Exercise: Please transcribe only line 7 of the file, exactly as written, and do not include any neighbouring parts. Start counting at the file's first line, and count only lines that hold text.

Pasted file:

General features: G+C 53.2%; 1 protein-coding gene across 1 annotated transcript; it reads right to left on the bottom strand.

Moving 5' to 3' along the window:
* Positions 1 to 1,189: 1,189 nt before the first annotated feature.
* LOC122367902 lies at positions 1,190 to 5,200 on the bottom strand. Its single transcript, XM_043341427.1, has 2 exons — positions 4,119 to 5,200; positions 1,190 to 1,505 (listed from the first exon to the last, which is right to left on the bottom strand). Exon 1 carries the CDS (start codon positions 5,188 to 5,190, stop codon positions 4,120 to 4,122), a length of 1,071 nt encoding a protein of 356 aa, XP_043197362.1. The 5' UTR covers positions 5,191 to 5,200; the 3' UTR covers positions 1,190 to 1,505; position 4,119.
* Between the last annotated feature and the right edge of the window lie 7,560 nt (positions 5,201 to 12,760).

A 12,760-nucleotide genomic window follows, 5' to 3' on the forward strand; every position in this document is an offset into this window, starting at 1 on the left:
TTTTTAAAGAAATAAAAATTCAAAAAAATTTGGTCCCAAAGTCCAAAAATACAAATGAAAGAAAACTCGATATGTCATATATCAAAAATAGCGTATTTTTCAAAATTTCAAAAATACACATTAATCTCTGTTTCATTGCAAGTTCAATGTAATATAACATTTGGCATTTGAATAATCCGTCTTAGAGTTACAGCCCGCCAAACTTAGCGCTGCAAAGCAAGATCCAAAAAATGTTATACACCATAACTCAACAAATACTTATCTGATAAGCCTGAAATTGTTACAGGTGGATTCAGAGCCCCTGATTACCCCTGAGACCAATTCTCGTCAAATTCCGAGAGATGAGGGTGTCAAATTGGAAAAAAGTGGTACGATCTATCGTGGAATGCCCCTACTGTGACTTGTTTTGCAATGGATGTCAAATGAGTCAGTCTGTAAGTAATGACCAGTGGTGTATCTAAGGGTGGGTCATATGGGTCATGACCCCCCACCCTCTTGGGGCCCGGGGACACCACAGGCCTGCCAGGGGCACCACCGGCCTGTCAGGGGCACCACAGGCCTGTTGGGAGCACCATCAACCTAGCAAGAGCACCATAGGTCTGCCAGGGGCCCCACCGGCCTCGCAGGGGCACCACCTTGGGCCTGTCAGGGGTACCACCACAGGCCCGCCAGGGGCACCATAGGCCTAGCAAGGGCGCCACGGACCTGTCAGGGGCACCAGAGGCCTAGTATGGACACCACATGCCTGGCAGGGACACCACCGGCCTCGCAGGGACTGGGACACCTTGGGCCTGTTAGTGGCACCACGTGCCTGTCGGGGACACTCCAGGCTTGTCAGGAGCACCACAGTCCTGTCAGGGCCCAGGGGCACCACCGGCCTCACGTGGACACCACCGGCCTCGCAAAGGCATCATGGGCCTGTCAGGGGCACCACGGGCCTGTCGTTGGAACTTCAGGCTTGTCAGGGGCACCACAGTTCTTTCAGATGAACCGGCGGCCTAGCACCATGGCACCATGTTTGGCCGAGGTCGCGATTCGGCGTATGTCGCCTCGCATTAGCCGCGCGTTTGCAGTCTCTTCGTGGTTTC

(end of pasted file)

TTTTTAAAGAAATAAAAATTCAAAAAAATTTGGTCCCAAAGTCCAAAAATACAAATGAAAGAAAACTCGATATGTCATATATCAAAAATAGCGTATTTTTCAAAATTTCAAAAATACACATTAATCTCTGTTTCATTGCAAGTTCAATGTAATATAACATTTGGCATTTGAATAATCCGTCTTAGAGTTACAGCCCGCCAAACTTAGCGCTGCAAAGCAAGATCCAAAAAATGTTATACACCATAACTCAACAAATACTTATCTGATAAGCCTGAAATTGTTACAGGTGGATTCAGAGCCCCTGATTACCCCTGAGACCAATTCTCGTCAAATTCCGAGAGATGAGGGTGTCAAATTGGAAAAAAGTGGTACGATCTATCGTGGAATGCCCCTACTGTGACTTGTTTTGCAATGGATGTCAAATGAGTCAGTCTGTAAGTAATGACCAGTGGTGTATCTAAGGGTGGGTCATATGGGTCATGACCCCCCACCCTCTTGGGGCCCGGGGACACCACAGGCCTGCCAGGGGCACCACCGGCCTGTCAGGGGCACCACAGGCCTGTTGGGAGCACCATCAACCTAGCAAGAGCACCATAGGTCTGCCAGGGGCCCCACCGGCCTCGCAGGGGCACCACCTTGGGCCTGTCAGGGGTACCACCACAGGCCCGCCAGGGGCACCATAGGCCTAGCAAGGGCGCCACGGACCTGTCAGGGGCACCAGAGGCCTAGTATGGACACCACATGCCTGGCAGGGACACCACCGGCCTCGCAGGGACTGGGACACCTTGGGCCTGTTAGTGGCACCACGTGCCTGTCGGGGACACTCCAGGCTTGTCAGGAGCACCACAGTCCTGTCAGGGCCCAGGGGCACCACCGGCCTCACGTGGACACCACCGGCCTCGCAAAGGCATCATGGGCCTGTCAGGGGCACCACGGGCCTGTCGTTGGAACTTCAGGCTTGTCAGGGGCACCACAGTTCTTTCAGATGAACCGGCGGCCTAGCACCATGGCACCATGTTTGGCCGAGGTCGCGATTCGGCGTATGTCGCCTCGCATTAGCCGCGCGTTTGCAGTCTCTTCGTGGTTTC